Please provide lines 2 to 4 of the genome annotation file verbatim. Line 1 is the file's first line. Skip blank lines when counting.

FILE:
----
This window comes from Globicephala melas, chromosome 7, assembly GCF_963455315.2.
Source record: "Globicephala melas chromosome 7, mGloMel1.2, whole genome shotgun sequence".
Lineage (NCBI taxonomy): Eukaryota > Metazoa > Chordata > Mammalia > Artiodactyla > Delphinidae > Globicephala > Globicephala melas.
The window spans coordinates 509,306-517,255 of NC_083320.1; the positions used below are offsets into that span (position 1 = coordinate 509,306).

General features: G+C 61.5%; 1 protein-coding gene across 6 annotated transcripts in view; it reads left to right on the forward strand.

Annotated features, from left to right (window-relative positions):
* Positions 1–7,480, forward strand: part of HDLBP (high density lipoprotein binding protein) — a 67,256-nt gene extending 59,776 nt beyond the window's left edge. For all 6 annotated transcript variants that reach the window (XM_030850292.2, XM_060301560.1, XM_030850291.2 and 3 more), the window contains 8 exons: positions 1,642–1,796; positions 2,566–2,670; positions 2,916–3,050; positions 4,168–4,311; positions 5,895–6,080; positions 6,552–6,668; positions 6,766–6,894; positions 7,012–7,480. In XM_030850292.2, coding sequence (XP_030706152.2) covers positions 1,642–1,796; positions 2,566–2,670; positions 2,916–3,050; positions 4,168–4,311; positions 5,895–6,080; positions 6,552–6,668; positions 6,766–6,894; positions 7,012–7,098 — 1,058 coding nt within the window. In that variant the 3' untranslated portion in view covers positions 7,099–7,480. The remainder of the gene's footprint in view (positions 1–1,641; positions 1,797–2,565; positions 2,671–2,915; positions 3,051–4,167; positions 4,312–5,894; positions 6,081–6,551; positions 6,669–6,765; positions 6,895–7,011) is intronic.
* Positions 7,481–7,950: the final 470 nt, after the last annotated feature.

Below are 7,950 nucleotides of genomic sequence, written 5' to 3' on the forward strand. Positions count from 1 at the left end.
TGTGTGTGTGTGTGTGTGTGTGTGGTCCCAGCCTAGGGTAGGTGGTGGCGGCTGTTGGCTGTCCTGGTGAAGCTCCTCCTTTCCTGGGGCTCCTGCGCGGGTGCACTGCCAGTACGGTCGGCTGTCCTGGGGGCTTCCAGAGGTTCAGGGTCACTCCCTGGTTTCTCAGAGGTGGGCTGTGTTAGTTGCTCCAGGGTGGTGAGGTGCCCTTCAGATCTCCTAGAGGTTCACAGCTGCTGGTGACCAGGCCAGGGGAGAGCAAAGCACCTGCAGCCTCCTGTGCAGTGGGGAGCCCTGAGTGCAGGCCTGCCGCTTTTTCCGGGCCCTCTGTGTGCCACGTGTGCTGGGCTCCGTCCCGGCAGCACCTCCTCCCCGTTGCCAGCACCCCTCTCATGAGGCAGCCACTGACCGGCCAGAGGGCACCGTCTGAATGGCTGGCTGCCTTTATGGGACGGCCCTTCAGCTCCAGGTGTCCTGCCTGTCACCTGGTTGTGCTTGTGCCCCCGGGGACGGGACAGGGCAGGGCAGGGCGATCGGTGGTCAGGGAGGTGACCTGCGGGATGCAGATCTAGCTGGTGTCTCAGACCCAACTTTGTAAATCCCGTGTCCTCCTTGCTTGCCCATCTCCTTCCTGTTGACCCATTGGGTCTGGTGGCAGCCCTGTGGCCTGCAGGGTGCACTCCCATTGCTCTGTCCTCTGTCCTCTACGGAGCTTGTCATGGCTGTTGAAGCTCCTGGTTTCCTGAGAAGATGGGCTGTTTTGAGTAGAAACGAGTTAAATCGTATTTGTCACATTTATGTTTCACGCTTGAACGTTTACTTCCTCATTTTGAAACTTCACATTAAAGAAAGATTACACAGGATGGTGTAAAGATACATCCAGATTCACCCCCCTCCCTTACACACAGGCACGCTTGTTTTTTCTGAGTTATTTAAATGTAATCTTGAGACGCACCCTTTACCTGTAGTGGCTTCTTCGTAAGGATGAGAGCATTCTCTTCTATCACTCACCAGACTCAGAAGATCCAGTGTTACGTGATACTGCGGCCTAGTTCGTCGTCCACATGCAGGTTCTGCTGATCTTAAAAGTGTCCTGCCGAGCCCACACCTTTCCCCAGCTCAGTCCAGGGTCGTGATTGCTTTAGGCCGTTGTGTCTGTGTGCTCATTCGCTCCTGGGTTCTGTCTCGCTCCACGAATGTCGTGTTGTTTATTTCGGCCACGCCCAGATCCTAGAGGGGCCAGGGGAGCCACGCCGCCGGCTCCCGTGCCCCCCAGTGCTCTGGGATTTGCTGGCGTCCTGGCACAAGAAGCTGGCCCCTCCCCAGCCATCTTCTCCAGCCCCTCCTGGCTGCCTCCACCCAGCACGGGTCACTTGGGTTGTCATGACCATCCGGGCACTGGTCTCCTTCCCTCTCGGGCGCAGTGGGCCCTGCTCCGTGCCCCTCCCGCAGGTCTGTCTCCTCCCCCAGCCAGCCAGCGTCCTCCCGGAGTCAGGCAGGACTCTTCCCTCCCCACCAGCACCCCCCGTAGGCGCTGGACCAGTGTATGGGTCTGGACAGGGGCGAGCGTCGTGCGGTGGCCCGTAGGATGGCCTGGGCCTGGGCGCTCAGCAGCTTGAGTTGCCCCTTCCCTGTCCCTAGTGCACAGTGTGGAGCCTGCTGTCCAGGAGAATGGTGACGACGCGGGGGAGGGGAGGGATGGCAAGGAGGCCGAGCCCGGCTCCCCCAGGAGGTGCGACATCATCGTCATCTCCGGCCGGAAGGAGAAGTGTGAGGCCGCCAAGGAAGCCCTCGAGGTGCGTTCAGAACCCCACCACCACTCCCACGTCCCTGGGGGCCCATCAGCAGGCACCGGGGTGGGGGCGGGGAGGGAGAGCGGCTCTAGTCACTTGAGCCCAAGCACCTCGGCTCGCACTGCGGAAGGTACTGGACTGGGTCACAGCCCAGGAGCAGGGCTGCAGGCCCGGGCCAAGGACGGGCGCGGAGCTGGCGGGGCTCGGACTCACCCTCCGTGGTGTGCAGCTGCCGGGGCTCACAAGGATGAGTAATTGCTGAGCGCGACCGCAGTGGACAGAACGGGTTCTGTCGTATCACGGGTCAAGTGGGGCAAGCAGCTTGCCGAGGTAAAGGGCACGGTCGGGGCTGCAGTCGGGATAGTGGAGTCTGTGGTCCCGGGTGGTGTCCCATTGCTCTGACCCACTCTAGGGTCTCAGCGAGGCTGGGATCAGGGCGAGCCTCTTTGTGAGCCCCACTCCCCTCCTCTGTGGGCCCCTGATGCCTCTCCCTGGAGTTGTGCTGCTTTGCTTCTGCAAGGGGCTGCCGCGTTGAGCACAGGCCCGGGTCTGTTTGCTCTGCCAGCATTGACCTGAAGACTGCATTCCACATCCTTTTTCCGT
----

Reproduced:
Source record: "Globicephala melas chromosome 7, mGloMel1.2, whole genome shotgun sequence".
Lineage (NCBI taxonomy): Eukaryota > Metazoa > Chordata > Mammalia > Artiodactyla > Delphinidae > Globicephala > Globicephala melas.
The window spans coordinates 509,306-517,255 of NC_083320.1; the positions used below are offsets into that span (position 1 = coordinate 509,306).